In a fun way, of course.
“He's putting a little pressure on me,” Cline says, “but he's just joking around. He wants me to do what I want to do. He helps me out through the whole process. It means a lot as a friend.”
Thompson is an Indiana All-Star who recently signed with Purdue. Shortly after that, the Boilers offered a scholarship to Cline, a junior sharp-shooter who is rising quickly in recruiting projections.
Purdue assistant coach Brandon Brantley watched Cline during this weekend's adidas Spring Classic. Cline helped his Indiana Elite Diesel team to a pair of dominating victories while keeping a low-key approach to his suddenly higher-profile attention.
“I'm not a guy who wants to be the center of attention,” he says. “I'm just trying to keep it down, not get too excited and get too into things and be a cocky player. That's not what I am off the court. Maybe on the court a little bit, but not off.”
The 6-5 Cline has reason to be cocky after going from sophomore reserve to junior standout. He led a powerhouse Carmel team in scoring (16.9 points), shot 43 percent from three-point range and earned a spot on Indiana's Junior All-Star team. He's emerged as a contender for next year's Mr. Basketball award.
“For me as a player, I'm trying to stay down to earth, not let it get to me. Just play my game. The more I do, the more fun it will be for me.”
Purdue surprised Cline with its offer. His previous offers were from smaller-profile schools such as Northern Kentucky, Belmont, South Alabama and Lipscomb.
But when Cline made an unofficial visit to West Lafayette earlier this month, Painter and his staff gave him extra special attention. Every coach was there.
“That did surprise me,” Cline says. “That got me thinking a little bit, that they had high interest in me. That was pretty cool.”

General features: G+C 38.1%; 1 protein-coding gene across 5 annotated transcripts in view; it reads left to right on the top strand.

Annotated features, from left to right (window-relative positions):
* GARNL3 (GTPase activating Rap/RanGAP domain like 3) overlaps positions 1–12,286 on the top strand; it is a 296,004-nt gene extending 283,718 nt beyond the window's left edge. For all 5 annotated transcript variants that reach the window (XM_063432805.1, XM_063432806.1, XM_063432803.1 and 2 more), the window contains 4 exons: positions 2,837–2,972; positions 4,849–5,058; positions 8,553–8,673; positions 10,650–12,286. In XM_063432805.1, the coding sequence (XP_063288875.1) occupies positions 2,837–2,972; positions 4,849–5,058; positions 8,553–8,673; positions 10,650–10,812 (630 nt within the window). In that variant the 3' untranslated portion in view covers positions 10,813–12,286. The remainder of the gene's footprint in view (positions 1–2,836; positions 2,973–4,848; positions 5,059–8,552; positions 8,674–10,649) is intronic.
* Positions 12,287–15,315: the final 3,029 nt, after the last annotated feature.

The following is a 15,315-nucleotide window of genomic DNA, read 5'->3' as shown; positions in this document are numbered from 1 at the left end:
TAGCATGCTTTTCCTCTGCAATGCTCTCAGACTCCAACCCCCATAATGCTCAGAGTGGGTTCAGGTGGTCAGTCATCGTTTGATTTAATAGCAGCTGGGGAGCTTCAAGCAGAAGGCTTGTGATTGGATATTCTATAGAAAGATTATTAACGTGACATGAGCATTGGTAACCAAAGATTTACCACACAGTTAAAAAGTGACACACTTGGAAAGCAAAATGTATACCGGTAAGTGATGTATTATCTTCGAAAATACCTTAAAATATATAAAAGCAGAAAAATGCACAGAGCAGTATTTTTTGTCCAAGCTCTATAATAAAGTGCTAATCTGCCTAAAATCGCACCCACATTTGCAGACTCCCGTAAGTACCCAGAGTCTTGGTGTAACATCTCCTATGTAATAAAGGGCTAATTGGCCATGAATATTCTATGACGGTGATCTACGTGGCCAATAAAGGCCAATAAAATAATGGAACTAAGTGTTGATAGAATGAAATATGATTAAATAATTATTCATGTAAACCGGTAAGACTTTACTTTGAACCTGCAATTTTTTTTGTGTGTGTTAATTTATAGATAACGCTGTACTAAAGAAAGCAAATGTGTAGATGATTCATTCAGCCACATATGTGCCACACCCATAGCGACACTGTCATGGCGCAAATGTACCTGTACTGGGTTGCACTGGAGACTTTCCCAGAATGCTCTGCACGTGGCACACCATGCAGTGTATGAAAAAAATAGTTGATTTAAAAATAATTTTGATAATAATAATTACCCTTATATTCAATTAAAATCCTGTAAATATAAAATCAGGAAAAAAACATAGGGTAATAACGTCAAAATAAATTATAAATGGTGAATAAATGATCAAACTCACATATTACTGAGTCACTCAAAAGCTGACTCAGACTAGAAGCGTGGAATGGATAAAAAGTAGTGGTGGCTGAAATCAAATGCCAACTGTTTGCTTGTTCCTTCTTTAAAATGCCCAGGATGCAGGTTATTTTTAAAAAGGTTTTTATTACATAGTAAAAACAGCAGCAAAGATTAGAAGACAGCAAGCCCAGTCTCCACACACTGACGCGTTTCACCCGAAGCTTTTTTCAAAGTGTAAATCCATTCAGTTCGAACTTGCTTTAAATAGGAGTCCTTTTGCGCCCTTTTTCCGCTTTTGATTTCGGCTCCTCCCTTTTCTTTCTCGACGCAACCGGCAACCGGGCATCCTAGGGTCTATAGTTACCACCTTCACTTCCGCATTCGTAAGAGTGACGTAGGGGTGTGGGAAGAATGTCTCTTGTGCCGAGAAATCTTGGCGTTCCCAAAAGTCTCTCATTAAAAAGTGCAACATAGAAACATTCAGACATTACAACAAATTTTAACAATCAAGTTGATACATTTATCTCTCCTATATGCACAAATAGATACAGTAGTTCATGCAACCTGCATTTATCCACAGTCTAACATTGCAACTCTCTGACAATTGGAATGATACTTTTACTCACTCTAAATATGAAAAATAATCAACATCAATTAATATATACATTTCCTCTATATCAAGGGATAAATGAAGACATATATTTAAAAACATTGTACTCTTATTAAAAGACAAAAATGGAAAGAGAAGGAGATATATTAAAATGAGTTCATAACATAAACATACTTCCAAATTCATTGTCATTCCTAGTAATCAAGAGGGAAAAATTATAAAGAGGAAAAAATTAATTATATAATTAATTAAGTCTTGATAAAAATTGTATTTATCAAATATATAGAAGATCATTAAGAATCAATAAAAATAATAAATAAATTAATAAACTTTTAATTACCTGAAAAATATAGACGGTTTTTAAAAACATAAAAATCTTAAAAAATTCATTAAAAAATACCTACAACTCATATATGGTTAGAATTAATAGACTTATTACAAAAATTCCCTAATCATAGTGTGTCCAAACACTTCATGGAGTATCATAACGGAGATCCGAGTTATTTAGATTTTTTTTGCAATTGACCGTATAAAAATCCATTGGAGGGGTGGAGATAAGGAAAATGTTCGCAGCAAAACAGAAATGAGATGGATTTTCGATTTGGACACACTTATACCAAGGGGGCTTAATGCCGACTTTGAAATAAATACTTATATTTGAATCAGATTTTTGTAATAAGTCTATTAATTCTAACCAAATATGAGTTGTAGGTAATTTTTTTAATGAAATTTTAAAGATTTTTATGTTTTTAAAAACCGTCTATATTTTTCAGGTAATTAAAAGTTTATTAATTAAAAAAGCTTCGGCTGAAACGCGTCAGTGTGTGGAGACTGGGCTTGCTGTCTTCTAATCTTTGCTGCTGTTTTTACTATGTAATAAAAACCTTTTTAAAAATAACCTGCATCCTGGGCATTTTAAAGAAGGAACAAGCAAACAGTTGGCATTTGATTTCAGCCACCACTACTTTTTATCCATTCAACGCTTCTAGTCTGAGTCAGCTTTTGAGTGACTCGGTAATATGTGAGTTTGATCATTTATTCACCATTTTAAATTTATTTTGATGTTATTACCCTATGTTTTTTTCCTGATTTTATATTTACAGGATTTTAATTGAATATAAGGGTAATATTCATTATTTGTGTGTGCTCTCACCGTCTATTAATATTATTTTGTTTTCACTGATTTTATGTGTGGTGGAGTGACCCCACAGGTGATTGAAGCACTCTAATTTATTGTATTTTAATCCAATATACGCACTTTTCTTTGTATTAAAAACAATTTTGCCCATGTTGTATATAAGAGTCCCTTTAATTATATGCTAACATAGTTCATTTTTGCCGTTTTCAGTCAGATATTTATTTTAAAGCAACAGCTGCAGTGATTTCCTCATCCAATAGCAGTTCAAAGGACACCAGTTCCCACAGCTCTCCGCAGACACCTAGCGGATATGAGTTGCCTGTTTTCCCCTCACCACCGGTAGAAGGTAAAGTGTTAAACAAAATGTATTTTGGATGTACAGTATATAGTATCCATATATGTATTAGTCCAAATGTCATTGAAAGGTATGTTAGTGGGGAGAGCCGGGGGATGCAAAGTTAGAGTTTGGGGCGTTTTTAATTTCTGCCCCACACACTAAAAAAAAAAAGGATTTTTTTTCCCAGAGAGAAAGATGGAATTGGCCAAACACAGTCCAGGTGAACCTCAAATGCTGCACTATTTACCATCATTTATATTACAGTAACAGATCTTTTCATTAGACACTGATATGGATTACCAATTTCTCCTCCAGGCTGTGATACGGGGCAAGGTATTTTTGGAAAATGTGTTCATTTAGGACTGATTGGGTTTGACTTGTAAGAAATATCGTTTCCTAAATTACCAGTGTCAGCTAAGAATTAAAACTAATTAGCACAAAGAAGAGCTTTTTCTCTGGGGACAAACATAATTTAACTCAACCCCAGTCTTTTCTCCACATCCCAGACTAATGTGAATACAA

They took a golf-cart for a campus tour, visited the business school, met with the basketball academic adviser and watched film on current player Kendall Stevens and former Boiler Ryne Smith. Both are, like Cline, good outside shooters.
“They showed me how their motion offense ran with E'Twaun Moore and Robbie Hummel,” Cline says. “They talked about location and being close to home. They talked about the players they have. I know some of them. The way they play is a lot like Carmel.”
Inconsistent shooting contributed to Purdue's struggles this season (a 15-17 record) and with Stevens and incoming freshman Dakota Mathias, Painter has addressed that to an extent, but you can never have enough good shooters. Cline's strong shooting is a family tradition given his father, Mike, played at Ohio State in the late 1970s, and has worked with his son on his shot.
The result is the kind of player Painter wants.
“They said I'm a shooter and have decent ball skills,” Cline says. “They said I make good decisions. I might score 30, but only take nine shots, so there's a degree of efficiency. That's one thing they looked at me for.
“They treated me really well.”
Still, Cline isn't ready to commit, and Painter didn't push.
“There was no pressure. They want me to make the right decision for me, which is important for me. I really appreciate that.
“I'm keeping my options open. It's a big-time offer. It's pretty exciting, but I don't know what I'm going to do.”
In the meantime Cline continues to work on his all-around game and prove he is more than a spot-up shooter.
“I'm trying to get stronger, gain some weight, create more off the dribble for myself and my teammates. I want to drive and kick, drive and step back, drive and pull-up. Plus, dribble and ball-handling stuff.”
A strong travel ball season could lead to other offers. Butler and Xavier are looking at him. St. Louis is making a push with assistant coach Calbert Cheaney, the former Indiana All-America, who recently had an in-home visit with Cline.
“I'm looking for a good coaching staff, good all around people, good players, a great school and great academics," Cline says. "I'm not really picky as long as I get to know the coaches and players and everything about the school.
"My main thing is I will talk it over with my family, see what I like and what they like. What schools are really after me. That's what's going to my final decision.”